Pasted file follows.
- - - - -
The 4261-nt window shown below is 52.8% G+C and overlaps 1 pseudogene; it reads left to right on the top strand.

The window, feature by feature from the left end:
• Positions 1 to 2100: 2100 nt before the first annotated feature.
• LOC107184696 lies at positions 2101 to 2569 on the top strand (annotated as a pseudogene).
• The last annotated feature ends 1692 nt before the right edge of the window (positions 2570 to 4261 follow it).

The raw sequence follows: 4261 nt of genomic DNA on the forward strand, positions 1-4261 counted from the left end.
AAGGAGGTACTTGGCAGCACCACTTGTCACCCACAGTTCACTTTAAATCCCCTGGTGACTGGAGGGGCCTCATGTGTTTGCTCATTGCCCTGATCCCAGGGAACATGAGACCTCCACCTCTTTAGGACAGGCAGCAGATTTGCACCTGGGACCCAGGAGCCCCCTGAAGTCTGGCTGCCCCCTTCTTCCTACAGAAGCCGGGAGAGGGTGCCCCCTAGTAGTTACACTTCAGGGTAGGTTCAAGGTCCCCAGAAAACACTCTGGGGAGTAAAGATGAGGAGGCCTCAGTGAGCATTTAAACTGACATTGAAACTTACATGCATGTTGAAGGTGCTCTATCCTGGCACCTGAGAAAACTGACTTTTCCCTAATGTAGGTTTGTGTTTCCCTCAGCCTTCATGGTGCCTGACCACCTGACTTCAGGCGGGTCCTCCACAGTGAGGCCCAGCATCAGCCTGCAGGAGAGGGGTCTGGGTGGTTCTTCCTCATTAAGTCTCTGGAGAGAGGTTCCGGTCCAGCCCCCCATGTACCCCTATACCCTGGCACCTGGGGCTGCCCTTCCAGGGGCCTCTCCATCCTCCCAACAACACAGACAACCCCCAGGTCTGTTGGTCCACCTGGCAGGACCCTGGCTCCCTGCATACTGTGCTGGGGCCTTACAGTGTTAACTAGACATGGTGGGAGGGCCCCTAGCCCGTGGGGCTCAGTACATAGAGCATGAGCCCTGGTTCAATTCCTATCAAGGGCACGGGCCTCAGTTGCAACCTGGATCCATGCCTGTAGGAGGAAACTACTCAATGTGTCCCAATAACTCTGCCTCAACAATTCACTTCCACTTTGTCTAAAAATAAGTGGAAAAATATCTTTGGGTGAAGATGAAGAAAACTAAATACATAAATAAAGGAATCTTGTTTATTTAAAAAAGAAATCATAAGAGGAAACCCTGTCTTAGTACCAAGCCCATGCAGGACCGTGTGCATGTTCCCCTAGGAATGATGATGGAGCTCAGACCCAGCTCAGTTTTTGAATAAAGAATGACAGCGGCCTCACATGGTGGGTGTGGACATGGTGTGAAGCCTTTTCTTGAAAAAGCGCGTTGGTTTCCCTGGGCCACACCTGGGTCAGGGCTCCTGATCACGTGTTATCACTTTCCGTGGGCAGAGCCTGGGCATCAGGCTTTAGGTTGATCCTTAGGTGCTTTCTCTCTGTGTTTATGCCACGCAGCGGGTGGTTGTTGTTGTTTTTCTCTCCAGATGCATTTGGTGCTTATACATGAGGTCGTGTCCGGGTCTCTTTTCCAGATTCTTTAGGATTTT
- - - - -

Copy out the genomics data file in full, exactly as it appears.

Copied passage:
The 4261-nt window shown below is 52.8% G+C and overlaps 1 pseudogene; it reads left to right on the top strand.

The window, feature by feature from the left end:
• Positions 1 to 2100: 2100 nt before the first annotated feature.
• LOC107184696 lies at positions 2101 to 2569 on the top strand (annotated as a pseudogene).
• The last annotated feature ends 1692 nt before the right edge of the window (positions 2570 to 4261 follow it).

The raw sequence follows: 4261 nt of genomic DNA on the forward strand, positions 1-4261 counted from the left end.
AAGGAGGTACTTGGCAGCACCACTTGTCACCCACAGTTCACTTTAAATCCCCTGGTGACTGGAGGGGCCTCATGTGTTTGCTCATTGCCCTGATCCCAGGGAACATGAGACCTCCACCTCTTTAGGACAGGCAGCAGATTTGCACCTGGGACCCAGGAGCCCCCTGAAGTCTGGCTGCCCCCTTCTTCCTACAGAAGCCGGGAGAGGGTGCCCCCTAGTAGTTACACTTCAGGGTAGGTTCAAGGTCCCCAGAAAACACTCTGGGGAGTAAAGATGAGGAGGCCTCAGTGAGCATTTAAACTGACATTGAAACTTACATGCATGTTGAAGGTGCTCTATCCTGGCACCTGAGAAAACTGACTTTTCCCTAATGTAGGTTTGTGTTTCCCTCAGCCTTCATGGTGCCTGACCACCTGACTTCAGGCGGGTCCTCCACAGTGAGGCCCAGCATCAGCCTGCAGGAGAGGGGTCTGGGTGGTTCTTCCTCATTAAGTCTCTGGAGAGAGGTTCCGGTCCAGCCCCCCATGTACCCCTATACCCTGGCACCTGGGGCTGCCCTTCCAGGGGCCTCTCCATCCTCCCAACAACACAGACAACCCCCAGGTCTGTTGGTCCACCTGGCAGGACCCTGGCTCCCTGCATACTGTGCTGGGGCCTTACAGTGTTAACTAGACATGGTGGGAGGGCCCCTAGCCCGTGGGGCTCAGTACATAGAGCATGAGCCCTGGTTCAATTCCTATCAAGGGCACGGGCCTCAGTTGCAACCTGGATCCATGCCTGTAGGAGGAAACTACTCAATGTGTCCCAATAACTCTGCCTCAACAATTCACTTCCACTTTGTCTAAAAATAAGTGGAAAAATATCTTTGGGTGAAGATGAAGAAAACTAAATACATAAATAAAGGAATCTTGTTTATTTAAAAAAGAAATCATAAGAGGAAACCCTGTCTTAGTACCAAGCCCATGCAGGACCGTGTGCATGTTCCCCTAGGAATGATGATGGAGCTCAGACCCAGCTCAGTTTTTGAATAAAGAATGACAGCGGCCTCACATGGTGGGTGTGGACATGGTGTGAAGCCTTTTCTTGAAAAAGCGCGTTGGTTTCCCTGGGCCACACCTGGGTCAGGGCTCCTGATCACGTGTTATCACTTTCCGTGGGCAGAGCCTGGGCATCAGGCTTTAGGTTGATCCTTAGGTGCTTTCTCTCTGTGTTTATGCCACGCAGCGGGTGGTTGTTGTTGTTTTTCTCTCCAGATGCATTTGGTGCTTATACATGAGGTCGTGTCCGGGTCTCTTTTCCAGATTCTTTAGGATTTT